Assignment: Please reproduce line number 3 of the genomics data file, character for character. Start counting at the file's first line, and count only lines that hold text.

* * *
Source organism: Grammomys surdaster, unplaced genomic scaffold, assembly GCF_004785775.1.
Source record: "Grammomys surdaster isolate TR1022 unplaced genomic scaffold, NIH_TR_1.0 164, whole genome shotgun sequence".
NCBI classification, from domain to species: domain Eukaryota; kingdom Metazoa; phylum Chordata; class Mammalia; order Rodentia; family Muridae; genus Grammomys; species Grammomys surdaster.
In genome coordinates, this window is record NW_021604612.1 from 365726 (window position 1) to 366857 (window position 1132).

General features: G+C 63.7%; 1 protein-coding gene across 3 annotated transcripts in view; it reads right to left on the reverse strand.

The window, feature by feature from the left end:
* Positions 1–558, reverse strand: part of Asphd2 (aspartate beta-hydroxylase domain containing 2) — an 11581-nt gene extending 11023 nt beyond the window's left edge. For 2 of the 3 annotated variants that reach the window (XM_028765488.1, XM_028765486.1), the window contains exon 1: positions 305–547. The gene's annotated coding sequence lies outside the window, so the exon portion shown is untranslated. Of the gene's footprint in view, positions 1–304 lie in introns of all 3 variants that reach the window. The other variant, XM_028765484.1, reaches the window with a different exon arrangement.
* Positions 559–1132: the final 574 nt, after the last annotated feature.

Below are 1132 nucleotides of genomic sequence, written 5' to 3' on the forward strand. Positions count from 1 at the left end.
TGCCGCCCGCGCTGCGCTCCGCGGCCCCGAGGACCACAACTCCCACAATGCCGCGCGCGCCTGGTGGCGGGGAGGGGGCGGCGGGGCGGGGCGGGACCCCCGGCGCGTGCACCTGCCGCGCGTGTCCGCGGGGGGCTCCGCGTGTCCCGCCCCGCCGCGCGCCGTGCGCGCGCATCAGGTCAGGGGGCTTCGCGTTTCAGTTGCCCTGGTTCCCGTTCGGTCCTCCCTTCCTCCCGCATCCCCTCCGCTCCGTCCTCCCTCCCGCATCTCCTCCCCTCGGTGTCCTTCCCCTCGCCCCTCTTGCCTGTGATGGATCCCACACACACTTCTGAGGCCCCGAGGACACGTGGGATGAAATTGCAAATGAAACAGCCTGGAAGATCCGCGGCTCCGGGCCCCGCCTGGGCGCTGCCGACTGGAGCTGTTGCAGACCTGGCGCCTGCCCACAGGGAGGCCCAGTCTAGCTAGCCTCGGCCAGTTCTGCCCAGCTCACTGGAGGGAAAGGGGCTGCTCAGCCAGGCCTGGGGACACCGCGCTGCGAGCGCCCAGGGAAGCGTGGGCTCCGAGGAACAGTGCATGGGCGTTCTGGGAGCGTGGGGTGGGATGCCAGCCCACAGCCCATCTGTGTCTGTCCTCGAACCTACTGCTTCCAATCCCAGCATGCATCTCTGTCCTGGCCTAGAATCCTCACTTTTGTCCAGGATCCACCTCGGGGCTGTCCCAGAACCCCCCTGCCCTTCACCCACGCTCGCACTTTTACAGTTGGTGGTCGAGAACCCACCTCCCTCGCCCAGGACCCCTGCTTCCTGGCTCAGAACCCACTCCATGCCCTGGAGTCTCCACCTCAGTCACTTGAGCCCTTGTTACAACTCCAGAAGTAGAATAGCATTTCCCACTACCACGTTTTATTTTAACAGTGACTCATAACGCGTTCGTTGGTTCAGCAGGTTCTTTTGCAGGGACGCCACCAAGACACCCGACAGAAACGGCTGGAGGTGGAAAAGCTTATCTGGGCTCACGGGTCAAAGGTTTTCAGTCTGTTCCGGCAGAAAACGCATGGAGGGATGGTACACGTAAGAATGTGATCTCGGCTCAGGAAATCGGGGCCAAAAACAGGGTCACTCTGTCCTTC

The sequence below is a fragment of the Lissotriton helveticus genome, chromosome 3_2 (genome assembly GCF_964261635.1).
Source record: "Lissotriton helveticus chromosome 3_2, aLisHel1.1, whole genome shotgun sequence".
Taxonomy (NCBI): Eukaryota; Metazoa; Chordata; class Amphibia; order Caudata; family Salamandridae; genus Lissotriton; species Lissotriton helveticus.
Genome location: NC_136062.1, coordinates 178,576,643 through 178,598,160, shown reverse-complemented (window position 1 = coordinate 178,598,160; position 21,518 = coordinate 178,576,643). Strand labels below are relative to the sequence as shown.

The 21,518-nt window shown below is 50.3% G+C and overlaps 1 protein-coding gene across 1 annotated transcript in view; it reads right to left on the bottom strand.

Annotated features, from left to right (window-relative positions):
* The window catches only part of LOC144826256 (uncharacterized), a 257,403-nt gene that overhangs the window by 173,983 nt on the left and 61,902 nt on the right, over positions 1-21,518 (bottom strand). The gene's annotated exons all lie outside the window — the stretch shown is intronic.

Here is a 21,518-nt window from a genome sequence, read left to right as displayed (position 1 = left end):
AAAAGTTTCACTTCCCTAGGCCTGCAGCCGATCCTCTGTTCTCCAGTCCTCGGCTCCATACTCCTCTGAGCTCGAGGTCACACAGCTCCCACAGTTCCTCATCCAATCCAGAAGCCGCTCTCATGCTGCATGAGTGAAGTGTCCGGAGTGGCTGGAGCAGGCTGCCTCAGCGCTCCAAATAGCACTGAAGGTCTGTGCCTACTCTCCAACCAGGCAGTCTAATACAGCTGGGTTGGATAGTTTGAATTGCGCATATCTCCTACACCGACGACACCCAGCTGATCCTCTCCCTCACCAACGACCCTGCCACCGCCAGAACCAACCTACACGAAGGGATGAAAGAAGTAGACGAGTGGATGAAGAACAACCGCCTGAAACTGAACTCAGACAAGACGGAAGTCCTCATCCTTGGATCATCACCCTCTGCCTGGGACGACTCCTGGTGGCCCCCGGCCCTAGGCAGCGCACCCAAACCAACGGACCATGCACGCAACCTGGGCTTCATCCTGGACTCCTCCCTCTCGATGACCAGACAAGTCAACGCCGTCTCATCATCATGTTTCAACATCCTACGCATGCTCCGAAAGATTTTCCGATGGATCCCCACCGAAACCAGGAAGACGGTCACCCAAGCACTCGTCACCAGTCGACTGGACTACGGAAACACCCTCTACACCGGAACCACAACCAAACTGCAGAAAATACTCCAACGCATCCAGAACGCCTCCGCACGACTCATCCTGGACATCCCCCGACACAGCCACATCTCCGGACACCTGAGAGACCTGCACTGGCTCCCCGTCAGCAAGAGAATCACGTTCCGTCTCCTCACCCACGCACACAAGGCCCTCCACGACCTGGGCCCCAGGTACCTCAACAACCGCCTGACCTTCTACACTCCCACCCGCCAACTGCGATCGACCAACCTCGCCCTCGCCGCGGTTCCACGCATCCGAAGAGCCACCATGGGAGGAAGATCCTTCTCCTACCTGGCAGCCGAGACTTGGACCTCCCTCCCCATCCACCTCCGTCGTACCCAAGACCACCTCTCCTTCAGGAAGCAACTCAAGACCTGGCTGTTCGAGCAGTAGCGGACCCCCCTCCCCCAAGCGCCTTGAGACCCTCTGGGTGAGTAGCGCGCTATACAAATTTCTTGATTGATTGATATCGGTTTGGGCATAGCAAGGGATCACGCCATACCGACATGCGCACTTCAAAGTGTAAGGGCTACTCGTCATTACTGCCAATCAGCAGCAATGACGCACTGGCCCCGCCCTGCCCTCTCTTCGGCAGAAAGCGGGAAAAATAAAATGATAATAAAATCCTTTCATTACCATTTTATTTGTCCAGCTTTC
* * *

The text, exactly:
NCBI classification, from domain to species: domain Eukaryota; kingdom Metazoa; phylum Chordata; class Mammalia; order Rodentia; family Muridae; genus Grammomys; species Grammomys surdaster.